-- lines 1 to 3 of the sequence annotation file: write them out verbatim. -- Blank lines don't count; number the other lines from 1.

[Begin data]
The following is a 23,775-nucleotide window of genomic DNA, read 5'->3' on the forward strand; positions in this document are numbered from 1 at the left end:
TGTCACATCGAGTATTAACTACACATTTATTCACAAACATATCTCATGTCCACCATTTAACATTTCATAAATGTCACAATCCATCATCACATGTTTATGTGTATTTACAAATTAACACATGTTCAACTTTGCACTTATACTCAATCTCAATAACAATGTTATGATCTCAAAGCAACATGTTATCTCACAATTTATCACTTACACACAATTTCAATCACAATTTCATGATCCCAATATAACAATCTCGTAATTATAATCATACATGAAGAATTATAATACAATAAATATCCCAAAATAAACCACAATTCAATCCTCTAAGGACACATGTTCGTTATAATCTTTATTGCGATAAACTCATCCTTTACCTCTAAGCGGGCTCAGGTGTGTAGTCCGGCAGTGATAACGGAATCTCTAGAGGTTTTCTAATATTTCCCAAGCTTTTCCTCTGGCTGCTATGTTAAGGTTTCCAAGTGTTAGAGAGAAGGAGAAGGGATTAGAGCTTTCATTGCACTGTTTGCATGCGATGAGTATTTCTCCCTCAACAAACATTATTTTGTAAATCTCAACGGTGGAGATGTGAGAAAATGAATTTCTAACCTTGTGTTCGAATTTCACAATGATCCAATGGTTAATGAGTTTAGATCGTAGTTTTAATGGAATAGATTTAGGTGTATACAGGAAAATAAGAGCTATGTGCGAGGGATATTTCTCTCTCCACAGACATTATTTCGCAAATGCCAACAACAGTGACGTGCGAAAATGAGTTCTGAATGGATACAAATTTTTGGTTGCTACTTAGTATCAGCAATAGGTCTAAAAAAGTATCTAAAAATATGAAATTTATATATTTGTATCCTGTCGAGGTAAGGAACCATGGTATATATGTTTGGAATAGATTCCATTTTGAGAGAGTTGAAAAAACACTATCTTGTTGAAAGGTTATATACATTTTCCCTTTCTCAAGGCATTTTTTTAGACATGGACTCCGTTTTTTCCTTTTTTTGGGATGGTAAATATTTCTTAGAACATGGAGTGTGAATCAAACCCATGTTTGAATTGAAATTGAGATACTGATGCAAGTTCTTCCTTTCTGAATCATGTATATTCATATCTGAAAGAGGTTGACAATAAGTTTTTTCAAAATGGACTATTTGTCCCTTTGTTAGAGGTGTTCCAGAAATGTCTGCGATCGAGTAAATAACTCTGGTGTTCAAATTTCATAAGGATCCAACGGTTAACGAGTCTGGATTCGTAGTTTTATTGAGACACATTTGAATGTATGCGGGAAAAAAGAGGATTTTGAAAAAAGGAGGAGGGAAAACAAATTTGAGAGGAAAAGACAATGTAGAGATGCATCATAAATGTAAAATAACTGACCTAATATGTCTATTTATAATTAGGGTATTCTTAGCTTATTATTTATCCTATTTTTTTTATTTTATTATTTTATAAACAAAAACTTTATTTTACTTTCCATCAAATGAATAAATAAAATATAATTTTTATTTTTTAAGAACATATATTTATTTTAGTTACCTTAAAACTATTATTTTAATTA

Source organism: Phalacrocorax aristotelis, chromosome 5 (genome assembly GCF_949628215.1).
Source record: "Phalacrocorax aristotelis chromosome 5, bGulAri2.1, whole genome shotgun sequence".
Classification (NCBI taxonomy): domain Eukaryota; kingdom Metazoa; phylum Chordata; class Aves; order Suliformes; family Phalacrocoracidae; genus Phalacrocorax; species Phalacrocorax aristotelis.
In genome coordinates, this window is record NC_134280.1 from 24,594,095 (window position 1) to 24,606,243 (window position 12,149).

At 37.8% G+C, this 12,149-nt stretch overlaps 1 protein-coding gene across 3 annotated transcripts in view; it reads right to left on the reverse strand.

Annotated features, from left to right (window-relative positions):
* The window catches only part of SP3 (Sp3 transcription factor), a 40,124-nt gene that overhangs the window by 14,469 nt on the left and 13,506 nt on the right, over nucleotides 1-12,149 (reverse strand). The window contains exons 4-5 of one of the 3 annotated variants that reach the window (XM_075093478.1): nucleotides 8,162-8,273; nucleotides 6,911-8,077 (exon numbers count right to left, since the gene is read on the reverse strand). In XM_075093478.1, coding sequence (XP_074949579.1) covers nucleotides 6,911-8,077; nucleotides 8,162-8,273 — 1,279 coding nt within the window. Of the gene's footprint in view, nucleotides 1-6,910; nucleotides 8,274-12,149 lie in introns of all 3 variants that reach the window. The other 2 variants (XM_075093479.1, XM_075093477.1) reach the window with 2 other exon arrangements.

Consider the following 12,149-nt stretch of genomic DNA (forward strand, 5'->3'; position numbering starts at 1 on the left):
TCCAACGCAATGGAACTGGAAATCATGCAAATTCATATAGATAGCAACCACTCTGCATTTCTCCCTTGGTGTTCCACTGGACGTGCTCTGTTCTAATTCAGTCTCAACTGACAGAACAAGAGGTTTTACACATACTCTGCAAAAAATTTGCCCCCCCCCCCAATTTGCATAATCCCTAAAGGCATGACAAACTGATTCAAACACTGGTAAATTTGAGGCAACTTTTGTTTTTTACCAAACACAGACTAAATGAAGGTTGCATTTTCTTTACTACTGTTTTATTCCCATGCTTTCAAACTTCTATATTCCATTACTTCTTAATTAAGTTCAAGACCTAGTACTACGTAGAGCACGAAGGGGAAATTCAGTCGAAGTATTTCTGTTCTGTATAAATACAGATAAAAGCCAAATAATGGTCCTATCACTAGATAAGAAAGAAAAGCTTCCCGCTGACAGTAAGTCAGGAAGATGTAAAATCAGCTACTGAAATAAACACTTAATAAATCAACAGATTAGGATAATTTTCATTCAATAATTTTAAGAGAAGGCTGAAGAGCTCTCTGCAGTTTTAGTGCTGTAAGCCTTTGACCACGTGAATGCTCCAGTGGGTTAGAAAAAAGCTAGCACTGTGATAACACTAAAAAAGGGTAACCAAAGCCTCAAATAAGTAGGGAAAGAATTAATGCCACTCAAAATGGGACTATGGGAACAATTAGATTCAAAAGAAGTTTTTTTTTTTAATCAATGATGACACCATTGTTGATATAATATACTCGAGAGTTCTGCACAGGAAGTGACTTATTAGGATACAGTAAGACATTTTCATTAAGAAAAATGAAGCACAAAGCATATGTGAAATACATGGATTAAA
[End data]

The following is a 23,775-nucleotide window of genomic DNA, read 5'->3' on the forward strand; positions in this document are numbered from 1 at the left end:
TGTCACATCGAGTATTAACTACACATTTATTCACAAACATATCTCATGTCCACCATTTAACATTTCATAAATGTCACAATCCATCATCACATGTTTATGTGTATTTACAAATTAACACATGTTCAACTTTGCACTTATACTCAATCTCAATAACAATGTTATGATCTCAAAGCAACATGTTATCTCACAATTTATCACTTACACACAATTTCAATCACAATTTCATGATCCCAATATAACAATCTCGTAATTATAATCATACATGAAGAATTATAATACAATAAATATCCCAAAATAAACCACAATTCAATCCTCTAAGGACACATGTTCGTTATAATCTTTATTGCGATAAACTCATCCTTTACCTCTAAGCGGGCTCAGGTGTGTAGTCCGGCAGTGATAACGGAATCTCTAGAGGTTTTCTAATATTTCCCAAGCTTTTCCTCTGGCTGCTATGTTAAGGTTTCCAAGTGTTAGAGAGAAGGAGAAGGGATTAGAGCTTTCATTGCACTGTTTGCATGCGATGAGTATTTCTCCCTCAACAAACATTATTTTGTAAATCTCAACGGTGGAGATGTGAGAAAATGAATTTCTAACCTTGTGTTCGAATTTCACAATGATCCAATGGTTAATGAGTTTAGATCGTAGTTTTAATGGAATAGATTTAGGTGTATACAGGAAAATAAGAGCTATGTGCGAGGGATATTTCTCTCTCCACAGACATTATTTCGCAAATGCCAACAACAGTGACGTGCGAAAATGAGTTCTGAATGGATACAAATTTTTGGTTGCTACTTAGTATCAGCAATAGGTCTAAAAAAGTATCTAAAAATATGAAATTTATATATTTGTATCCTGTCGAGGTAAGGAACCATGGTATATATGTTTGGAATAGATTCCATTTTGAGAGAGTTGAAAAAACACTATCTTGTTGAAAGGTTATATACATTTTCCCTTTCTCAAGGCATTTTTTTAGACATGGACTCCGTTTTTTCCTTTTTTTGGGATGGTAAATATTTCTTAGAACATGGAGTGTGAATCAAACCCATGTTTGAATTGAAATTGAGATACTGATGCAAGTTCTTCCTTTCTGAATCATGTATATTCATATCTGAAAGAGGTTGACAATAAGTTTTTTCAAAATGGACTATTTGTCCCTTTGTTAGAGGTGTTCCAGAAATGTCTGCGATCGAGTAAATAACTCTGGTGTTCAAATTTCATAAGGATCCAACGGTTAACGAGTCTGGATTCGTAGTTTTATTGAGACACATTTGAATGTATGCGGGAAAAAAGAGGATTTTGAAAAAAGGAGGAGGGAAAACAAATTTGAGAGGAAAAGACAATGTAGAGATGCATCATAAATGTAAAATAACTGACCTAATATGTCTATTTATAATTAGGGTATTCTTAGCTTATTATTTATCCTATTTTTTTTATTTTATTATTTTATAAACAAAAACTTTATTTTACTTTCCATCAAATGAATAAATAAAATATAATTTTTATTTTTTAAGAACATATATTTATTTTAGTTACCTTAAAACTATTATTTTAATTA

Source organism: Phalacrocorax aristotelis, chromosome 5 (genome assembly GCF_949628215.1).